New West police launch month-long CounterAttack campaign

If you’re looking to cut loose after being cooped up at home, be sure to do it safely.

That’s the message from the New Westminster Police Department, which is setting up road checks as part of a month-long CounterAttack campaign that’s targeting impaired drivers and aiming to get them off the road.

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Sgt. Jeff Scott said the police department is partnering with ICBC on the annual campaign.

“Specifically we see an easing of COVID restrictions,” he told the Record. “Generally we do them in the summer anyway, but as restrictions get eased, we are starting to see more people out, more people getting back into the bar scene because it’s been closed.”

Scott said the New Westminster Police Department wants folks to enjoy themselves and have fun – but to be safe.

“Make sure you have a safe ride home, whether it’s a taxi, Uber or transit, walking or whatever – not driving,” Scott said.

Being caught while driving impaired can result in a driving suspension from 24 hours to 90 days, vehicle impoundment, fines from $600 to $4,060, jail time, mandatory rehabilitation or installation of an ignition interlock device.

“Everyone can expect to see our officers conducting patrols and check stops,” said Sgt. Greg Smith of the police department’s traffic unit. “Whether you’re having alcohol or cannabis at home or out with friends, please be responsible and don’t drive.”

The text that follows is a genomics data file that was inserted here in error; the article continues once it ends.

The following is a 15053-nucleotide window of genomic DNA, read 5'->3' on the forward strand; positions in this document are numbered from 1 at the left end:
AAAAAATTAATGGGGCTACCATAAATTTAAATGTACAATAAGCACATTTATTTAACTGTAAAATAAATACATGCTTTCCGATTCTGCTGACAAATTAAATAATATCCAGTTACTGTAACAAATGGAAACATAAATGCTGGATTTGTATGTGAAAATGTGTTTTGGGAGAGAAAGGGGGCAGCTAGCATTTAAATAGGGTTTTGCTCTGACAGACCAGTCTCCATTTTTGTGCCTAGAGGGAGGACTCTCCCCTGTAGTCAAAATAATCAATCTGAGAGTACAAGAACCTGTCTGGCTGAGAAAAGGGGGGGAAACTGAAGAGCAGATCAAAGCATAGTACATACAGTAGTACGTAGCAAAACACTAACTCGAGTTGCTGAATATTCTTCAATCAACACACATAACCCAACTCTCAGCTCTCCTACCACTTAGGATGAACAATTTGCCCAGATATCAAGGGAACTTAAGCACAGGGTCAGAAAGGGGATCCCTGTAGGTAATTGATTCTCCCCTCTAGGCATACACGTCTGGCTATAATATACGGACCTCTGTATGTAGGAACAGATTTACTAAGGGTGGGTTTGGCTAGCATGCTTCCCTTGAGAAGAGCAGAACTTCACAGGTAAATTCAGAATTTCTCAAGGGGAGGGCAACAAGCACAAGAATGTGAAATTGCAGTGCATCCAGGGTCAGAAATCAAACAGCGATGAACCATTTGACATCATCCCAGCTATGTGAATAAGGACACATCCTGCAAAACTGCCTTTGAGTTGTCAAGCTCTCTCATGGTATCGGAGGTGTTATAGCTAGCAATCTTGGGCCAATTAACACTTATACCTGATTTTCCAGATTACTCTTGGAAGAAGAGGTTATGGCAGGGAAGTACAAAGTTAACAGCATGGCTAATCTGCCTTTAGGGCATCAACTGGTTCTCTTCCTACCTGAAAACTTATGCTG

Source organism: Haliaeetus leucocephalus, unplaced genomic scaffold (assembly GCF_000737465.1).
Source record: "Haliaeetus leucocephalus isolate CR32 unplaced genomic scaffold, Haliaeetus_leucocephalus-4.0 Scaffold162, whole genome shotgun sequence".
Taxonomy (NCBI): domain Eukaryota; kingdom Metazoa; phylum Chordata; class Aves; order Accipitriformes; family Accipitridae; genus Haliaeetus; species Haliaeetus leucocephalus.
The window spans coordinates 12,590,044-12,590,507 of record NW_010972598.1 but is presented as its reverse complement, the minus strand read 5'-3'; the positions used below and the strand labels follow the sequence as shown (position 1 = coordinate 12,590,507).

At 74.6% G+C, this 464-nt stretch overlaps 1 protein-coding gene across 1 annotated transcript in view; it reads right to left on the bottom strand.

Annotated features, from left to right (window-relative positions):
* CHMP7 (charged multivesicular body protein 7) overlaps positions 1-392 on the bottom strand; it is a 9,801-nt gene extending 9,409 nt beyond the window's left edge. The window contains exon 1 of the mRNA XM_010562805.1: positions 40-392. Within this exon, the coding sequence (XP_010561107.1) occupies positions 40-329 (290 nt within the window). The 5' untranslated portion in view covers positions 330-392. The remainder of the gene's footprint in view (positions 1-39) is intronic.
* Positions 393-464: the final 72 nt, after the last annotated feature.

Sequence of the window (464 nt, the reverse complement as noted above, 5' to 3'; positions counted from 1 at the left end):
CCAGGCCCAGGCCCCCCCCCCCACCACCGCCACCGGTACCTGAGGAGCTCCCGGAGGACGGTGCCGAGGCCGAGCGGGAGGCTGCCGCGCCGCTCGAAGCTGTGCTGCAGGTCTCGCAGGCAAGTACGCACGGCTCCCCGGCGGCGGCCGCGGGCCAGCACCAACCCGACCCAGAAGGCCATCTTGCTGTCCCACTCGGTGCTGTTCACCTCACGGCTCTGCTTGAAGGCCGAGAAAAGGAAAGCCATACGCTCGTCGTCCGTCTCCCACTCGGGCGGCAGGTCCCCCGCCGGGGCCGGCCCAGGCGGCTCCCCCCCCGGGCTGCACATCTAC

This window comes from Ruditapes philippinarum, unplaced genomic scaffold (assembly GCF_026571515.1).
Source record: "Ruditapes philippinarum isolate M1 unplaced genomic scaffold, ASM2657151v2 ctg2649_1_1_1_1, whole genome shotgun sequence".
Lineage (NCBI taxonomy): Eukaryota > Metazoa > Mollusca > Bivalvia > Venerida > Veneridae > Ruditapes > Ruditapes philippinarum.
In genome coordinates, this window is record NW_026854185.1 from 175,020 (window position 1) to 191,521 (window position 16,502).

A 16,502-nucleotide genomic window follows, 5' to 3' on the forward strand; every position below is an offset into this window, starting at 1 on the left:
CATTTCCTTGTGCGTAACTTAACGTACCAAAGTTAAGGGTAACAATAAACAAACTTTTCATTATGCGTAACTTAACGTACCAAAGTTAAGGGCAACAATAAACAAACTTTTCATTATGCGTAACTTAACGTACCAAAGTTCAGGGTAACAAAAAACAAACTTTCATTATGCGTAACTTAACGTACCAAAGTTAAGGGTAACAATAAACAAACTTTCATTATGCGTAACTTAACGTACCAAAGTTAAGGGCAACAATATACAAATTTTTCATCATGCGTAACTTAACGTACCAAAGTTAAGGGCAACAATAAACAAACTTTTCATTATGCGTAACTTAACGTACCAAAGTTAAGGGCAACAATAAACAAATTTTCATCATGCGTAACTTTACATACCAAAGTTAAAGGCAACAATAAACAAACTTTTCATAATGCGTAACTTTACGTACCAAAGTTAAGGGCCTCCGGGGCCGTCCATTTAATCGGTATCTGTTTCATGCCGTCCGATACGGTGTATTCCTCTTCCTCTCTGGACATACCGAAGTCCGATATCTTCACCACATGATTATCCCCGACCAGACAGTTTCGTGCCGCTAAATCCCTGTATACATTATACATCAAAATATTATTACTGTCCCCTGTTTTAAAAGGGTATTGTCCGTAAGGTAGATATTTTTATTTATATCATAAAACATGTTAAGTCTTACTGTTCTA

Like alcohol, cannabis is legal – but it can also lead to charges for those who are driving impaired.

“We want to remind drivers that, although it is legal, it is still something that can impair your ability to operate a motor vehicle,” Scott said. “Just as a friendly reminder, if you are going to consume cannabis, be aware of the possible drug-impairment charges that can come with that. Go have fun, enjoy the summer – we have all been cooped up because of COVID – but a reminder if you are going to have more than sober fun, don’t drive.”

The New Westminster Police Department urges people to report possible impaired drivers to 911.


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